In response to the United States Forest Service’s (USFS) proposal to revise its National Environmental Policy Act (NEPA) procedures, the Congressional Sportsmen’s Foundation (CSF) submitted a letter on February 2 encouraging the USFS to streamline its environmental analysis process to save time and resources which would allow the agency to conduct more fuel treatment and habitat restoration projects.
Andy Treharne, CSF’s Senior Director of Federal Lands Policy stated, “CSF strongly supports revising USFS NEPA processes to increase the efficiency of environmental analysis. With over 80 million acres of USFS lands in need of restoration to mitigate the risks of wildfire, insect outbreaks and disease infestation, reducing environmental analysis inefficiencies will allow the USFS to increase the scale of its work to improve forest and rangeland health for the benefit of fish, wildlife, watersheds and rural communities.”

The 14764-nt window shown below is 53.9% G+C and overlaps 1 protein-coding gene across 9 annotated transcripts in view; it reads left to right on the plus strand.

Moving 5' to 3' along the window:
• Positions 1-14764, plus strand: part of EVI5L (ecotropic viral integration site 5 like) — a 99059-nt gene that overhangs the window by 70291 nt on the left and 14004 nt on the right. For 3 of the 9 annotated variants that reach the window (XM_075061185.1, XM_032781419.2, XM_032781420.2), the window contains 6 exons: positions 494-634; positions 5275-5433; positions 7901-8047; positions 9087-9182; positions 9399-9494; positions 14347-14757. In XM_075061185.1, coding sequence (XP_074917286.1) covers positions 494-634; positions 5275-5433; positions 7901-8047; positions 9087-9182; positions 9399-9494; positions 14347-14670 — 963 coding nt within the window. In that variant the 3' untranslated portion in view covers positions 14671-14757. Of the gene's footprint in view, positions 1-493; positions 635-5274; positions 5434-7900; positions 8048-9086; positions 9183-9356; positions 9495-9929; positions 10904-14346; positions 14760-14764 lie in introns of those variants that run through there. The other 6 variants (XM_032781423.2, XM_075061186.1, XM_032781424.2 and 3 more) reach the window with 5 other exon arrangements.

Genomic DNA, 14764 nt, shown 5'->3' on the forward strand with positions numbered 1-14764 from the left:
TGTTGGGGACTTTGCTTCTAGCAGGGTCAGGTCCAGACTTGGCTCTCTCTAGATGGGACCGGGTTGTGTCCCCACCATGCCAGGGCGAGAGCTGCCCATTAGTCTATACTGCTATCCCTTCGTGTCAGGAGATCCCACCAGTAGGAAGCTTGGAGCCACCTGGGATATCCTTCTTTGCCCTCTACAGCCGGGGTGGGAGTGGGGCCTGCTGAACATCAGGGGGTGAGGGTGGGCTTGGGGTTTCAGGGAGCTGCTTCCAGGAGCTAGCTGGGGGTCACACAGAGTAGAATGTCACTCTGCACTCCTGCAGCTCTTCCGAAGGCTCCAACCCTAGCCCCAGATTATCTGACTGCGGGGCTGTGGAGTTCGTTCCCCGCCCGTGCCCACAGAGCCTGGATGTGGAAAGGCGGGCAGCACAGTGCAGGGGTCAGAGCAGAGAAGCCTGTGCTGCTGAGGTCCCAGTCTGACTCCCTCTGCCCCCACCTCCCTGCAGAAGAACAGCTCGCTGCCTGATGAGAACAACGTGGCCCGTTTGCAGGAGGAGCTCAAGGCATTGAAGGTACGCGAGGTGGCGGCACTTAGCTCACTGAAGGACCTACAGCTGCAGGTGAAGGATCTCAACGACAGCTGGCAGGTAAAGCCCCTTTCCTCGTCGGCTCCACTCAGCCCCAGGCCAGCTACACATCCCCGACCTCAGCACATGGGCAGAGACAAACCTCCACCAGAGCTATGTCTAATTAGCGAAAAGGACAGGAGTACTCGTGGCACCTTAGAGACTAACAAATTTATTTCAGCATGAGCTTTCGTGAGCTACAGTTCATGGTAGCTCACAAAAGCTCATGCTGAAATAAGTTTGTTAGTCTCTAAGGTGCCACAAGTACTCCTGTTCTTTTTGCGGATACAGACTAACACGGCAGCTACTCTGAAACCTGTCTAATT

With over 193 million acres under its management, USFS multiple-use conservation lands provide important recreational opportunities for sportsmen and women across the country. However, USFS lands are increasingly at risk to catastrophic wildfire and quality wildlife habitat is lacking as active forest management levels have decreased in part due to the USFS’s inefficient NEPA process.
To improve the USFS’s NEPA process, Treharne wrote, “Enacting measures such as limiting the length of environmental analysis documents, implementing landscape-level restoration projects, and expanding the use of categorical exclusions would enable the agency to begin tackling its extensive backlog of forest and watershed restoration needs, and we believe that the USFS can improve its NEPA process for the benefit of wildlife, forest health and all forest users without undermining public oversight or shortcutting important environmental safeguards.”
CSF will continue to monitor the USFS’s NEPA revision process in conjunction with other sportsmen’s conservation organizations as it moves forward.
Studies conducted at both the state and federal level have found that the number of hunters and trappers have been on a generally declining trend over the past several decades. To increase recruitment, retention, and reactivation (R3) of hunters and trappers, which initiative do you think would have the greatest impact?